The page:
A hunger for personalisation

A hunger for personalisation

Personalised books, created via an app or online, are increasingly popular – just look at the success of Wonderbly or Penwizard. It seems strange, then, that this vogue for personalisation has not transferred to the genre of cookery publishing, despite the obvious synergy.  Cookery book sales continue to thrive in the UK, but it is not hard to see why there might be appetite for a more bespoke product. How often have you found yourself making the same half-dozen recipes in a thick tome and ignoring the rest, even if they’ve been created by your favourite celebrity chef or TV cookery show? How great would it be to able to show your understanding and appreciation for someone’s culinary tastes (vegan, lactose free, keto, big dinner parties, quick family dinners) by curating them a selection that fits their preferences and lifestyle?

To date, there have been a few attempts to deliver a personalised cookery book - but these have been hamstrung by the little-known brands behind the projects, combined with underpowered marketing campaigns. There’s long been an issue with the technology, too.  To achieve the perfect cookery book for themselves or a friend, a user has to be able to select 100% of the recipes from an inspiring selection they trust, as well as tacking on the usual personalisation add-ons such as names and messages.

To be clear, the concept of personalised printed cookery books is very different from that of online recipe resources like Recipe Guru, CKBK or even BBC GoodFood. If someone needs a recipe quickly, then these type of services will always be the most effective recourse. The gap in the market here is for a gift (to others or to self) populated with recipes entirely chosen by the user and not pre-selected by an app or website.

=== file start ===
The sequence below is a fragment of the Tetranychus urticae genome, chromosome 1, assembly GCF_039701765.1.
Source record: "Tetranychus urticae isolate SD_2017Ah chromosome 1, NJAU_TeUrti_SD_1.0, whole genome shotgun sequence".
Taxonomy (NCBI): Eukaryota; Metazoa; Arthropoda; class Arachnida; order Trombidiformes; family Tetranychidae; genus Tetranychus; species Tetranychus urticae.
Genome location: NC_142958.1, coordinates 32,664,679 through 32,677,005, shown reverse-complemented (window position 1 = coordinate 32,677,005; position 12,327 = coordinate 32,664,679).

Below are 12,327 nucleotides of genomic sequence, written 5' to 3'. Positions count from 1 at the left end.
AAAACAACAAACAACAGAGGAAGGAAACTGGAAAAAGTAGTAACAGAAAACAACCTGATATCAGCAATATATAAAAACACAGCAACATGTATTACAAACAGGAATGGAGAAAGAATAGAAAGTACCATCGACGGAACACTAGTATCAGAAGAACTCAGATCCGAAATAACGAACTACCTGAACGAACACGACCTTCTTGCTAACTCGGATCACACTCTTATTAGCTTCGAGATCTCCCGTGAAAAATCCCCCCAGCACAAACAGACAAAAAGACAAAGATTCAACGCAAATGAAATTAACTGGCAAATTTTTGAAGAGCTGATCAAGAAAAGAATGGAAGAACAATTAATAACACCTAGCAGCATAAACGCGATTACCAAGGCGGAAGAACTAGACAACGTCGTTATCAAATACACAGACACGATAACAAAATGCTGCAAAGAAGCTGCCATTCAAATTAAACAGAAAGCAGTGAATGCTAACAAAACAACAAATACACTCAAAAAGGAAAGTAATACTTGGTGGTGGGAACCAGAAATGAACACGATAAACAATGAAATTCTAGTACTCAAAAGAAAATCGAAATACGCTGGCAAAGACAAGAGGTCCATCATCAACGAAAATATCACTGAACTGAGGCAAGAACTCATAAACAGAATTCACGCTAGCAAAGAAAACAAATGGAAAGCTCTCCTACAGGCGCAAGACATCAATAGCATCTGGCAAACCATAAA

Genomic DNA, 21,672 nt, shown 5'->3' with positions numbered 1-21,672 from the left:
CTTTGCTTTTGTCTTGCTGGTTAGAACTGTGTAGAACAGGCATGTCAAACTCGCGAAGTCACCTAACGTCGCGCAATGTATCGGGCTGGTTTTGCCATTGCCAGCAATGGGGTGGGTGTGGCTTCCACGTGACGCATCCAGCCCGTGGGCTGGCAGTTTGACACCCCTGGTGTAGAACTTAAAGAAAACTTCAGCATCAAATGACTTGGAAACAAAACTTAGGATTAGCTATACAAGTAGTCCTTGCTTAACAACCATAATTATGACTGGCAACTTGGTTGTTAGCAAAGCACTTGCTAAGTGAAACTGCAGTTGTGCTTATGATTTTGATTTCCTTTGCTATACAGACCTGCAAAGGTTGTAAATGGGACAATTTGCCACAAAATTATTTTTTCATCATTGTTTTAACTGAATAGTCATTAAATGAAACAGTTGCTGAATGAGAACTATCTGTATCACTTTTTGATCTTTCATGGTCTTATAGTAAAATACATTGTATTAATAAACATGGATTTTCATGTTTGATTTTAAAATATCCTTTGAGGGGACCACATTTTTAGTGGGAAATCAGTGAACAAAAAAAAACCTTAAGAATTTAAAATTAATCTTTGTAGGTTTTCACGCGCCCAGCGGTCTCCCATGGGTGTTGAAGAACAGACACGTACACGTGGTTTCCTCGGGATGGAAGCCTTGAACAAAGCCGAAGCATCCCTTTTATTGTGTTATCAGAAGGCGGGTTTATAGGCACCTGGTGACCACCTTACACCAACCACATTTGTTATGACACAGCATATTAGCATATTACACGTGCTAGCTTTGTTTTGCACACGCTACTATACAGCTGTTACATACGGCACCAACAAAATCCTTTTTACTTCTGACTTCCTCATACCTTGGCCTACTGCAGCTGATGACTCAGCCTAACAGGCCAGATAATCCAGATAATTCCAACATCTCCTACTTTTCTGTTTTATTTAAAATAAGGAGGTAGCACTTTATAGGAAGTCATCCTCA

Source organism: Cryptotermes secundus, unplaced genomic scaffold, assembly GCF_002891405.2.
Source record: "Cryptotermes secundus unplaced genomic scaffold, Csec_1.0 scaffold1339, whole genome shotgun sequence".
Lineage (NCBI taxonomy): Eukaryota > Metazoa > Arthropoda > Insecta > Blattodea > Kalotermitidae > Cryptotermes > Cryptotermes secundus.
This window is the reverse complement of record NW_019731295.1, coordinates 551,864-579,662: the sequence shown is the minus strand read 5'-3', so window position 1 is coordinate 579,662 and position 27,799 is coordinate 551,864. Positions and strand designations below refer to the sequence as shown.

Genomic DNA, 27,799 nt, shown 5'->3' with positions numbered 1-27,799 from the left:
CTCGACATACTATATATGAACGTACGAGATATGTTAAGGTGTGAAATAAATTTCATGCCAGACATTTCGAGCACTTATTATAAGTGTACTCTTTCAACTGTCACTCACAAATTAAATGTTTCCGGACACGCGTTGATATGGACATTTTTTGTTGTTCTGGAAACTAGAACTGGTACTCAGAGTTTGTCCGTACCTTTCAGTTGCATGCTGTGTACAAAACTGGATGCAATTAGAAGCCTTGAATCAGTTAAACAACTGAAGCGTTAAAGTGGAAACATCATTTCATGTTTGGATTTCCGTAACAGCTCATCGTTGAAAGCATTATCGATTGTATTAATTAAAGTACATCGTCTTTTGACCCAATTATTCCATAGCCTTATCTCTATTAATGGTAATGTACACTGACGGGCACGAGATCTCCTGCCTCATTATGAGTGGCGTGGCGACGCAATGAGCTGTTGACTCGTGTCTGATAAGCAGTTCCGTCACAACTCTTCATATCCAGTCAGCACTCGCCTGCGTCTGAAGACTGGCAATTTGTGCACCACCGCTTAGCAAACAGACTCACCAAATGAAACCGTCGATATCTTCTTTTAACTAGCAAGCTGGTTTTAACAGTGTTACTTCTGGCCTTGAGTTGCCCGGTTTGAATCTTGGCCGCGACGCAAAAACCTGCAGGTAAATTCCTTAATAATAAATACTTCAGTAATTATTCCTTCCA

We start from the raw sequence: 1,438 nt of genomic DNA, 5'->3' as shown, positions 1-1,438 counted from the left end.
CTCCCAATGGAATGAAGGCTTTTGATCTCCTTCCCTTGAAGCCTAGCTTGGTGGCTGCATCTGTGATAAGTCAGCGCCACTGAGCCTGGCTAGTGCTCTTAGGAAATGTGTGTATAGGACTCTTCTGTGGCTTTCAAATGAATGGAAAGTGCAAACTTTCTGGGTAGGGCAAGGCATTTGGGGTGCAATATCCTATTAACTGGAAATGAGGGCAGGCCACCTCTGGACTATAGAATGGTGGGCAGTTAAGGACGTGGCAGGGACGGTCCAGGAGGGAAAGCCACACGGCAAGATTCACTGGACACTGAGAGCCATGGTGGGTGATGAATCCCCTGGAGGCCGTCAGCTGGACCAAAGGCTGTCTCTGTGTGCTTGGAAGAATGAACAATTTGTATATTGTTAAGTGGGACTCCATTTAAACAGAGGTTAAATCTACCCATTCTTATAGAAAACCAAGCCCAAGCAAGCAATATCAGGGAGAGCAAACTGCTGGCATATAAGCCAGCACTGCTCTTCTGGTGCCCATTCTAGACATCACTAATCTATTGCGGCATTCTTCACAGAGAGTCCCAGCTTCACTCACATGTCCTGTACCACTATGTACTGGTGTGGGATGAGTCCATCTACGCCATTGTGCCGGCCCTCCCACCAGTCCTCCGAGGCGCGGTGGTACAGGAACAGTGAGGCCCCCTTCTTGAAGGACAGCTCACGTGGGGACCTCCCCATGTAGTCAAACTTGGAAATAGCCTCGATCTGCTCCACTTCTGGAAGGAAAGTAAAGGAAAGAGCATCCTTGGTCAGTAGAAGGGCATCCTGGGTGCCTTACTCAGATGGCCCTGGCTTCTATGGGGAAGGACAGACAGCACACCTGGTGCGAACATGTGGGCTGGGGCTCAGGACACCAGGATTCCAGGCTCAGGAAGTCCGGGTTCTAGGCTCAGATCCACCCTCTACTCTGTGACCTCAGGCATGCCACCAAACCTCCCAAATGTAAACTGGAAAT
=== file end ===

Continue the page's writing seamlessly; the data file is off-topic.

At Hacche Online Ltd we loved the concept of a personalised cookery book but realised that the technology did not exist that allowed the necessary data sorting – so we developed the software ourselves and called it mybespokegiftIT.  We are very proud to say the software was awarded a US patent - something that is very hard to achieve with developed software.

We also realised we need to partner with a known cookery brand as a generic offering would simply not have the kudos needed to generate excitement and thus sales - as Quarto presumably found out with their now deleted version.  In November we were delighted to partner with the hugely popular BuzzFeed brand Tasty to offer personalised cookbooks for their fans; in December 2020 we partnered with the successful CH4 cookery show Sunday Brunch for their own version. More exciting brands will be coming to market in 2021 as appreciation of this new genre grows in the marketplace.

There is an opportunity for celebrity chefs, TV cookery brands and grocers to tap into their fan base with a personalised offering, particularly by mining back catalogue content that is otherwise gathering dust and certainly not being monetised. The personalised book does not compete with the latest high street release of a licensed book - this is a completely different purchase and unique every time. Indeed any publisher fearing competition in this way can merely hold back the latest recipe content for a period of time to allow the traditional sales to thrive.

Personalised books created online, printed on demand in the UK at a high quality printer and delivered to the consumer within 7-10 days is a concept that has been here for a while, However, it is clear from our experience that mainstream publishers are yet to embrace the concept, which can still carry a slight stigma of being ‘gimmicky’ or low quality.  But with technology improving, print on demand now an accepted (and environmentally responsible) part of the publishing ecosystem and Covid-19 proving that online book sales are only on the up, it seems bizarre that the big houses are holding back.

We believe we’re proving how well this model can work for the cookery sector, but there’s scope for other equivalents too. What about a bespoke travel guide or a volume of short stories, curated for the loved ones in your life from amongst a publisher’s most inspiring backlist? Poetry is an obvious candidate too; users themselves could select poems around a theme, or simply according to their own taste. If you step outside the classics, there are copyright implications, but anthologies are nothing new, so there is precedent.

In short, isn’t it time the publishing world overcame its snobbery around personalisation and invested in the technology and marketing to really make it fly? Whether they’re curating a selection of plant-based packed lunches or a volume of political essays, readers have a real hunger to control the narrative of the books they buy and share. We’re proof of it, and we think there’s great scope for other innovations to help this market grow.

Nick Ponting is the c.e.o. of Hacche Online Ltd.